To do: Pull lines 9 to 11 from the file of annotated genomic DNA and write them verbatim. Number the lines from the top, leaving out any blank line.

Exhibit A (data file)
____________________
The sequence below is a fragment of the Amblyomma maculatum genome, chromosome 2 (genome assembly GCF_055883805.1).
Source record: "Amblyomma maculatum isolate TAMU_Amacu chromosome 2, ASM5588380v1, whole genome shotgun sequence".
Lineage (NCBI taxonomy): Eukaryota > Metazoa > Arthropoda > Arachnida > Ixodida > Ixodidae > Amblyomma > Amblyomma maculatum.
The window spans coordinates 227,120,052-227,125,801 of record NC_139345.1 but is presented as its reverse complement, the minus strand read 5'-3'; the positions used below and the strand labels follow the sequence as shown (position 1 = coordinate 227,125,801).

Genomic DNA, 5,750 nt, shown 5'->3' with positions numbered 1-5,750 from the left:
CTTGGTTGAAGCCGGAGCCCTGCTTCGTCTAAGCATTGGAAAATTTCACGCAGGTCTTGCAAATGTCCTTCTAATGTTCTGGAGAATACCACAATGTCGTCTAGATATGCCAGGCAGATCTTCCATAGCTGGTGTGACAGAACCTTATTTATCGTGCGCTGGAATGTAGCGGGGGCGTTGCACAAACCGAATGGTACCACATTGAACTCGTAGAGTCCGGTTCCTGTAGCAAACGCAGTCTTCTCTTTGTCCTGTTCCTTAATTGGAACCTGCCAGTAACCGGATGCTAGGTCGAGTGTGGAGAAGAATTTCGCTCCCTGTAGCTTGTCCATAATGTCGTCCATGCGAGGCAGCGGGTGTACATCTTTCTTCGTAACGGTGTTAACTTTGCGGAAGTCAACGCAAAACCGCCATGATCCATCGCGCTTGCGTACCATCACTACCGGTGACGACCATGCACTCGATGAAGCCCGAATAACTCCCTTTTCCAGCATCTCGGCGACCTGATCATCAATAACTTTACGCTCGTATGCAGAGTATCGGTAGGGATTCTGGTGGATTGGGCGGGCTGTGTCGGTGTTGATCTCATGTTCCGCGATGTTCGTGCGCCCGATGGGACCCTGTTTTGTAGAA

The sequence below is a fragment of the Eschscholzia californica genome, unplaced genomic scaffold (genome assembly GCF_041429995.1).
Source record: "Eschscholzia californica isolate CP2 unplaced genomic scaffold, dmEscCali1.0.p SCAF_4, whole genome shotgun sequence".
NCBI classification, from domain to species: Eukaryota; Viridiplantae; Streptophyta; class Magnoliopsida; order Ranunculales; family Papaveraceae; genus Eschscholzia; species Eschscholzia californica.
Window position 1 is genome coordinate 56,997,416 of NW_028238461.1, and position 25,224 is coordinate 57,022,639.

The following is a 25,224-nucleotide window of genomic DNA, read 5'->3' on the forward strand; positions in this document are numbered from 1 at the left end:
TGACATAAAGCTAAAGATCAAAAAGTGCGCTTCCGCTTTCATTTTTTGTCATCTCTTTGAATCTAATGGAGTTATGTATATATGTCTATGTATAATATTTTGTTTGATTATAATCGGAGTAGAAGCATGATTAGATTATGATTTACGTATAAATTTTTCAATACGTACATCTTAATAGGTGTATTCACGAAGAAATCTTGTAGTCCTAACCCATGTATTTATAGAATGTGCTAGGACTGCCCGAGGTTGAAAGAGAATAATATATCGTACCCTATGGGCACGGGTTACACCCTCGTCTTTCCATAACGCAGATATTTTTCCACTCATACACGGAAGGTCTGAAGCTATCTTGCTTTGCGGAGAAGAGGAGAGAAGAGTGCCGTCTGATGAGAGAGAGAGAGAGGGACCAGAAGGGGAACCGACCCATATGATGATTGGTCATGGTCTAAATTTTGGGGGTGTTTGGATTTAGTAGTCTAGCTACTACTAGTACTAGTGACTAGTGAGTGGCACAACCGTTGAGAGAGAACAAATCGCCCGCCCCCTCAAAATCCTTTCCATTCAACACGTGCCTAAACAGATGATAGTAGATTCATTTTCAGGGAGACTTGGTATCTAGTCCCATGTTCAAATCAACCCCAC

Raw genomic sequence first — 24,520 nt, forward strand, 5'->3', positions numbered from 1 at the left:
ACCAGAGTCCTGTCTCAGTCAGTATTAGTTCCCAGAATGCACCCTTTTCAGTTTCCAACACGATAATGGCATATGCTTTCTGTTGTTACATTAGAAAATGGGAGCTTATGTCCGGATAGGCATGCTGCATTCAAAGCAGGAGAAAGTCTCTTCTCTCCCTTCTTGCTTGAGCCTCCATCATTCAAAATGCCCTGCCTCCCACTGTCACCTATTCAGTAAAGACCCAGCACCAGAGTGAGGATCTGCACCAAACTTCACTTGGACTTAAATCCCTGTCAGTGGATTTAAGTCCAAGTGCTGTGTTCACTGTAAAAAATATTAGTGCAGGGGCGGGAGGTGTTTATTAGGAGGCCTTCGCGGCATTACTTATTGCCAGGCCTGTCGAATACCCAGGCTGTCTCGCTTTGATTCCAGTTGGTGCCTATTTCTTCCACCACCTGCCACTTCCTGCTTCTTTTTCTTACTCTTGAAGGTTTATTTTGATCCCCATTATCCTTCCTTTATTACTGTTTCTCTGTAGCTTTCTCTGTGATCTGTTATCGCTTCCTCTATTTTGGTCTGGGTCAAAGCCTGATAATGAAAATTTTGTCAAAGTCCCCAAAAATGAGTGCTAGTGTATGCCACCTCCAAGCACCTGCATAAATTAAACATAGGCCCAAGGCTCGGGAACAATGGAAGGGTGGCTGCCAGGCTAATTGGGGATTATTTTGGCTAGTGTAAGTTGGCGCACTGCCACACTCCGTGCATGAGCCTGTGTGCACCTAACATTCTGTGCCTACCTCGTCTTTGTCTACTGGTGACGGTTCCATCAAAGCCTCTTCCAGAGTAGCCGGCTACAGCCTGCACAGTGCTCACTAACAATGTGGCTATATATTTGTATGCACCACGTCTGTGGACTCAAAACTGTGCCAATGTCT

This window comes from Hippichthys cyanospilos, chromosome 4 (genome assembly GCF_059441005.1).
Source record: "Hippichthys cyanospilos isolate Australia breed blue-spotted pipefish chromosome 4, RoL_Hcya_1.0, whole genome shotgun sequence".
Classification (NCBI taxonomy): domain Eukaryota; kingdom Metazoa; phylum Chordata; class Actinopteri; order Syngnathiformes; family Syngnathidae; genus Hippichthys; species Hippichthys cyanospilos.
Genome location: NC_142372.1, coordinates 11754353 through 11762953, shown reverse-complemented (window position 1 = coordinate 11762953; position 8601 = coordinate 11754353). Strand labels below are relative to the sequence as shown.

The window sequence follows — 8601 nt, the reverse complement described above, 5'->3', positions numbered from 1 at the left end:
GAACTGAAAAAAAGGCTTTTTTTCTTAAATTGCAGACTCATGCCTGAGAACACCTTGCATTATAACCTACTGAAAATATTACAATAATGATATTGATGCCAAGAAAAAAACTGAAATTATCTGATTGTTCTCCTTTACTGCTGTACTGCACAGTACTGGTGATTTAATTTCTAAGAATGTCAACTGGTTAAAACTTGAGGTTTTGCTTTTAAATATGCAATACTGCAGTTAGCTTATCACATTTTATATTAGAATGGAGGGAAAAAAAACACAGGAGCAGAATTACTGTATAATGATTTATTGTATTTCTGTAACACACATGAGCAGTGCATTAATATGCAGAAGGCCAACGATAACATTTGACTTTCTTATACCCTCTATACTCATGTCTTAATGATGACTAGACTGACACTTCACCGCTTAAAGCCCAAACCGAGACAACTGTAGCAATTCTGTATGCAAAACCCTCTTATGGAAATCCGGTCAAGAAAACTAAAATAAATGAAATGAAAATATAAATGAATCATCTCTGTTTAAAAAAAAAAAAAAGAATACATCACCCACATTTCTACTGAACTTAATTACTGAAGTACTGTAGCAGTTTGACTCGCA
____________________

NCBI classification, from domain to species: Eukaryota; Viridiplantae; Streptophyta; class Magnoliopsida; order Ranunculales; family Papaveraceae; genus Eschscholzia; species Eschscholzia californica.
Window position 1 is genome coordinate 56,997,416 of NW_028238461.1, and position 25,224 is coordinate 57,022,639.

The following is a 25,224-nucleotide window of genomic DNA, read 5'->3' on the forward strand; positions in this document are numbered from 1 at the left end: